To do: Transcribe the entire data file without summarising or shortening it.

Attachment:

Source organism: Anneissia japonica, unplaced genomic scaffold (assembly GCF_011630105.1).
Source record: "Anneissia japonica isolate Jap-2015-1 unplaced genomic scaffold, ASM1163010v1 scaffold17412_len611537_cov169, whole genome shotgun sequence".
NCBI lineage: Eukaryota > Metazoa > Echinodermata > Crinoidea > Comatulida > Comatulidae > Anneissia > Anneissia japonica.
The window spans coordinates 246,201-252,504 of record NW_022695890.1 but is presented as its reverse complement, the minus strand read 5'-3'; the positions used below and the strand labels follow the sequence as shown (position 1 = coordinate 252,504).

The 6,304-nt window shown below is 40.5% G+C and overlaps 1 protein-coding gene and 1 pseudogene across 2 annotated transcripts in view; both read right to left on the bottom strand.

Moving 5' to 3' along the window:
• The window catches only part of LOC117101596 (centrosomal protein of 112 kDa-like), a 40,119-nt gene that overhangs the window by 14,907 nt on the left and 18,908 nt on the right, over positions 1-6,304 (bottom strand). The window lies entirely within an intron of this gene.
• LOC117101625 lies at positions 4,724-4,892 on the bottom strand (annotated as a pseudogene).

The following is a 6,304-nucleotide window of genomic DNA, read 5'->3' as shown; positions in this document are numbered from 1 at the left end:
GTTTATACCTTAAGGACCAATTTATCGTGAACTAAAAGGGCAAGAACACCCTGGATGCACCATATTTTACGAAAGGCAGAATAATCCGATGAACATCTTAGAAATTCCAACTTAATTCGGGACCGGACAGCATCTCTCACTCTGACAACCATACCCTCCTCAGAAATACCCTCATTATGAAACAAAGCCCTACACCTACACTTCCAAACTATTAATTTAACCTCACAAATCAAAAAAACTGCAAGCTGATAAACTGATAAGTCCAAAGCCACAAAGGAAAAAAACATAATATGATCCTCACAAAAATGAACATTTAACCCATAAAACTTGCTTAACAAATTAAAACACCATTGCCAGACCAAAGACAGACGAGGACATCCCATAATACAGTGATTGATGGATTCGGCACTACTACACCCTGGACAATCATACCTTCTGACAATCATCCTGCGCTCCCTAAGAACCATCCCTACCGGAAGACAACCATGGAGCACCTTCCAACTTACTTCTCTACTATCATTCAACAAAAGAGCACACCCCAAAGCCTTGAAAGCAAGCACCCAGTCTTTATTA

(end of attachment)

Source organism: Anneissia japonica, unplaced genomic scaffold (assembly GCF_011630105.1).
Source record: "Anneissia japonica isolate Jap-2015-1 unplaced genomic scaffold, ASM1163010v1 scaffold17412_len611537_cov169, whole genome shotgun sequence".
NCBI lineage: Eukaryota > Metazoa > Echinodermata > Crinoidea > Comatulida > Comatulidae > Anneissia > Anneissia japonica.
The window spans coordinates 246,201-252,504 of record NW_022695890.1 but is presented as its reverse complement, the minus strand read 5'-3'; the positions used below and the strand labels follow the sequence as shown (position 1 = coordinate 252,504).

The 6,304-nt window shown below is 40.5% G+C and overlaps 1 protein-coding gene and 1 pseudogene across 2 annotated transcripts in view; both read right to left on the bottom strand.

Moving 5' to 3' along the window:
• The window catches only part of LOC117101596 (centrosomal protein of 112 kDa-like), a 40,119-nt gene that overhangs the window by 14,907 nt on the left and 18,908 nt on the right, over positions 1-6,304 (bottom strand). The window lies entirely within an intron of this gene.
• LOC117101625 lies at positions 4,724-4,892 on the bottom strand (annotated as a pseudogene).

The following is a 6,304-nucleotide window of genomic DNA, read 5'->3' as shown; positions in this document are numbered from 1 at the left end:
GTTTATACCTTAAGGACCAATTTATCGTGAACTAAAAGGGCAAGAACACCCTGGATGCACCATATTTTACGAAAGGCAGAATAATCCGATGAACATCTTAGAAATTCCAACTTAATTCGGGACCGGACAGCATCTCTCACTCTGACAACCATACCCTCCTCAGAAATACCCTCATTATGAAACAAAGCCCTACACCTACACTTCCAAACTATTAATTTAACCTCACAAATCAAAAAAACTGCAAGCTGATAAACTGATAAGTCCAAAGCCACAAAGGAAAAAAACATAATATGATCCTCACAAAAATGAACATTTAACCCATAAAACTTGCTTAACAAATTAAAACACCATTGCCAGACCAAAGACAGACGAGGACATCCCATAATACAGTGATTGATGGATTCGGCACTACTACACCCTGGACAATCATACCTTCTGACAATCATCCTGCGCTCCCTAAGAACCATCCCTACCGGAAGACAACCATGGAGCACCTTCCAACTTACTTCTCTACTATCATTCAACAAAAGAGCACACCCCAAAGCCTTGAAAGCAAGCACCCAGTCTTTATTA